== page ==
"Whereas, certain other parties to whom the said party of the second part (the Chicago & Pacific) was so as aforesaid indebted, have prosecuted their several demands in the superior and circuit courts of Cook county and other of the state of Illinois, and have procured divers judgments thereon .vhich now remain unpaid and unsatisfied of record. and are a lien upon the property of the said party of the first part, and other of si\id demands still remain unliquidated; and whereas. the said party of the second part, at the request of the said party of the first part, (the Chicago, Milwaukee & St. Paul Company,) now proposes to aid the party of the first part ill procuring a sullicient sum of money to redeem said property from the aforesaid sale, and to protect said property from all the aforesaid valid judgment liens, and also to extend and construct the road of said party of the first part to the Mississippi river; also to secure all proper and necessary terminal· facilities and depots and grounds along the line; also to relay that part of the road already constructed, with steel rails, and to fully equip said road with all necessary rolling stock, so as to make the entire line a first-class railroad in all respects,-the entire or aggregate cost of which is estimated at three millions of dollars, for wbich said sum the parties hereto, by their proper officers. propose to execute their joint and several bonds of one thousand dollars each, . bearing date the second day of April, A. D. 1880. and becoming due and payable on the first day of January, A. D. 1910, bearing interest at six per cent. per annum, payable semi-annually, viz., on the first days of January and July of each year. at the office or agency of the party of the second part, in the city of New York, which said bonds are to be secured by a trust deed or mortgage, of even date with said bonds, of all the railroad franchises and other property of the party of the first part, to the Farmers' Loan & Trust Company, of the city of New York; and whereas, the said party of the second part, at the like request of the party of the first part, proposes to take up, pay, cancel, and satisfy all of said bonds at their maturity, and to meet. pay, and satisfy aU the accruing interest on said bonds as the same shall be<-:ome due and payable according to the tenor thereof, and forever save the said party of the first part harmless therefrom, and also to pay all taxes, charges, or assessments imposed or assessed, or which may be hereafter imposed or assessed, upon the property or premises of the party of the first yart."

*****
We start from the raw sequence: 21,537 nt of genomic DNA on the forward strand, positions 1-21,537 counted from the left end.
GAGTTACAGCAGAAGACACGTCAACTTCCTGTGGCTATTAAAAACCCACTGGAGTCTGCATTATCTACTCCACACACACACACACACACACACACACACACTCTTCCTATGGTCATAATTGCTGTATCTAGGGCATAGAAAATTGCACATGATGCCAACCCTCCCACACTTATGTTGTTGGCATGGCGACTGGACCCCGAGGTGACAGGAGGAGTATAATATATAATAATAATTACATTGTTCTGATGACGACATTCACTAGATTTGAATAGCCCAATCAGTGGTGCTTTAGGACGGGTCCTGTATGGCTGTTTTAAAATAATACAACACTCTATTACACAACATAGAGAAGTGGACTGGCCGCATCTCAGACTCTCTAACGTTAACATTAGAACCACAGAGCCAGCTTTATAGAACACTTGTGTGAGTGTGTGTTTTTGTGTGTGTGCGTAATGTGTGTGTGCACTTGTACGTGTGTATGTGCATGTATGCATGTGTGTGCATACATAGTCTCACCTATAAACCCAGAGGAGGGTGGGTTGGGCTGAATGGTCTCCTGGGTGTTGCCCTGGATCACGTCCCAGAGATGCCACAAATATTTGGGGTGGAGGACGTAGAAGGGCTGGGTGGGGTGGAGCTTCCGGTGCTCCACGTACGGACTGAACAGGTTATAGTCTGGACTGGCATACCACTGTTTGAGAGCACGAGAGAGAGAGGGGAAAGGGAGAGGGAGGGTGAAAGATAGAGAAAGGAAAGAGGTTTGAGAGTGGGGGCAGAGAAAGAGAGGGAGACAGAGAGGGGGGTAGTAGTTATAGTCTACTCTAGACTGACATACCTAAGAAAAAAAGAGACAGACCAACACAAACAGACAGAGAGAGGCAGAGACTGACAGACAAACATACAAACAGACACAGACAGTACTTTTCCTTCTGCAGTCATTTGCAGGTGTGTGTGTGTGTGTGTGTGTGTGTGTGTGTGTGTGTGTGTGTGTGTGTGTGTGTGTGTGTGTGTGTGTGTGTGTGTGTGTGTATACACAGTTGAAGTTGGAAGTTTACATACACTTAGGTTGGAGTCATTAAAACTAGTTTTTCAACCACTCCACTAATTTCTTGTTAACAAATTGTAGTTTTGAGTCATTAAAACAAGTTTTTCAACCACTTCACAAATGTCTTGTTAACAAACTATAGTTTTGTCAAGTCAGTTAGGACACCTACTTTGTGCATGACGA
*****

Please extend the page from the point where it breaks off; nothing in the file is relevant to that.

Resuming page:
Concurrently with the execution of this lease, the two companies executed a joint trust deed upon all the property of the Chicago & Pacific Company to secure the payment of 3,000 $1,000 6 per cent. bonds, all of which, after being duly executed by both companies, the Milwaukee Company receivecL The receiver, who had been in possession since the foreclosure suit was commenced, was discharged on June 28, 1880, at which time the Milwaukee Company entered into possession of all the leased property. and has ever since continued in possession. This company redeemed the property from